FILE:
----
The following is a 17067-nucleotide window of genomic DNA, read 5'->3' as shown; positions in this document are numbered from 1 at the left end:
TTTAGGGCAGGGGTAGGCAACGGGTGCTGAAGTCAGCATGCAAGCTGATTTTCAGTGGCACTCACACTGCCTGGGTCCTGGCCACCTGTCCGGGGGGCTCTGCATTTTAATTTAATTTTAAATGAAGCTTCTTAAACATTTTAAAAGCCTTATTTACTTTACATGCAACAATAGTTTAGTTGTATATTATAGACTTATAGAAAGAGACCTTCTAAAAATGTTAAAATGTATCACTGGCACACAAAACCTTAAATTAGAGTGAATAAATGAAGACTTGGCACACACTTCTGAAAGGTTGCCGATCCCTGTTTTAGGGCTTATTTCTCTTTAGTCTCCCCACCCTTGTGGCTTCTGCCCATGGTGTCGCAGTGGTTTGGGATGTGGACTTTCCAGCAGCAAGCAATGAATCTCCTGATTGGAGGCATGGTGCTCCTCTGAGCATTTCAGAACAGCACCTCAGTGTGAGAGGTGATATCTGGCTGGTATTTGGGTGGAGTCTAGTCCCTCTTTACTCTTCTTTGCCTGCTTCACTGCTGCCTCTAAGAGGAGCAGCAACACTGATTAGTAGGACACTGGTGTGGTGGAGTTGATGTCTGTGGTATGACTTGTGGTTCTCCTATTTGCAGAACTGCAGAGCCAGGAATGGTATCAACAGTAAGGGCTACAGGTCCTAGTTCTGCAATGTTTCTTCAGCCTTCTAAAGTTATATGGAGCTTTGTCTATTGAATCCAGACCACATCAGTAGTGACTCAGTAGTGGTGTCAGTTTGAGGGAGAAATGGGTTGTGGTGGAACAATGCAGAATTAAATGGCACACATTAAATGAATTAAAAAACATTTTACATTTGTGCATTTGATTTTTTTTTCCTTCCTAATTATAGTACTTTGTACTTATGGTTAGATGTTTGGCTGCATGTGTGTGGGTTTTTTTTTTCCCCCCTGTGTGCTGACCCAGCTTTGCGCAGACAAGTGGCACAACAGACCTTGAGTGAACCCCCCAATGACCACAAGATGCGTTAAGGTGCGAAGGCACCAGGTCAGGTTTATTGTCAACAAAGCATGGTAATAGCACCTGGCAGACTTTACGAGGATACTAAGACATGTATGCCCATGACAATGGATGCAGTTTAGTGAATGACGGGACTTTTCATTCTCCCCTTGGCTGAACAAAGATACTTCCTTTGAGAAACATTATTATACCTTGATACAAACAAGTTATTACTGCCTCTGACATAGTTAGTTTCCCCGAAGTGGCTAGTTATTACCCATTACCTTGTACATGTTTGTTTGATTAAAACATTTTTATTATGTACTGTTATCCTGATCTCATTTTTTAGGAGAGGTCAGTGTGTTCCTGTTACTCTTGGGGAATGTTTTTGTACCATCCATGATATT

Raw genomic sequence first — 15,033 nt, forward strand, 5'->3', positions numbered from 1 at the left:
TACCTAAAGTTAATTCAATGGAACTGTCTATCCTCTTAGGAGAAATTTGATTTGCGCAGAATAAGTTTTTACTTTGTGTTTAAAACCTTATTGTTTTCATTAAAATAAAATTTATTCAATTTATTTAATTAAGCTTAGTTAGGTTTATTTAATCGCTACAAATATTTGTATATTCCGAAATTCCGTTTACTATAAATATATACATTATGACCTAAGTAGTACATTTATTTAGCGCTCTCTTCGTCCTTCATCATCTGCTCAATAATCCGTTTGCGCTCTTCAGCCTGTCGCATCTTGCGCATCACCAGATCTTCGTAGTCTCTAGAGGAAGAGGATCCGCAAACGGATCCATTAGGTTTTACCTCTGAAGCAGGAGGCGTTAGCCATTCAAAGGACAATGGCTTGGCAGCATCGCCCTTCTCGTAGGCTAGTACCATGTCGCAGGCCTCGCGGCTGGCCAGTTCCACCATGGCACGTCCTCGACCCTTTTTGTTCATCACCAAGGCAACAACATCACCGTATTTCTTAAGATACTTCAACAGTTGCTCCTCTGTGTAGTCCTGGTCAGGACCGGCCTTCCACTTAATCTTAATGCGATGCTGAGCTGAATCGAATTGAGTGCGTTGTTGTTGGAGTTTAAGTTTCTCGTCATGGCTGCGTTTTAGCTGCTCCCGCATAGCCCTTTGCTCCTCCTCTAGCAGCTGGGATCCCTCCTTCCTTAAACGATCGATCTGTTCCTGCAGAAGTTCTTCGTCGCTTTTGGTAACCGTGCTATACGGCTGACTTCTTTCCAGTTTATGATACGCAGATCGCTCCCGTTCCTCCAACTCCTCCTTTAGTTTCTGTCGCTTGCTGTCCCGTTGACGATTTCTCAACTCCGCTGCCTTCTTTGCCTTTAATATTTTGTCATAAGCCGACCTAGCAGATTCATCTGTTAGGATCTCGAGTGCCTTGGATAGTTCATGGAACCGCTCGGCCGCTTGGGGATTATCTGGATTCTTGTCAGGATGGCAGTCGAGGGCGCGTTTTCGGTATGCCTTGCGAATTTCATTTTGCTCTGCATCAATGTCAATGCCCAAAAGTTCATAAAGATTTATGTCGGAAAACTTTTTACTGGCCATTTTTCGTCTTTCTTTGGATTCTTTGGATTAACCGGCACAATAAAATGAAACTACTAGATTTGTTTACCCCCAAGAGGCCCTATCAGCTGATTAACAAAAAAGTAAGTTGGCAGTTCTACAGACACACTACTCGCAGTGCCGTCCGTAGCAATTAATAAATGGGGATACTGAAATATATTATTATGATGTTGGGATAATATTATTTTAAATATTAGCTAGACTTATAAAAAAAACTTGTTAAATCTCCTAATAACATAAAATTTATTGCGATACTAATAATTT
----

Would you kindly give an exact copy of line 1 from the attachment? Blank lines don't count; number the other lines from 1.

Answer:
The following is a 17067-nucleotide window of genomic DNA, read 5'->3' as shown; positions in this document are numbered from 1 at the left end: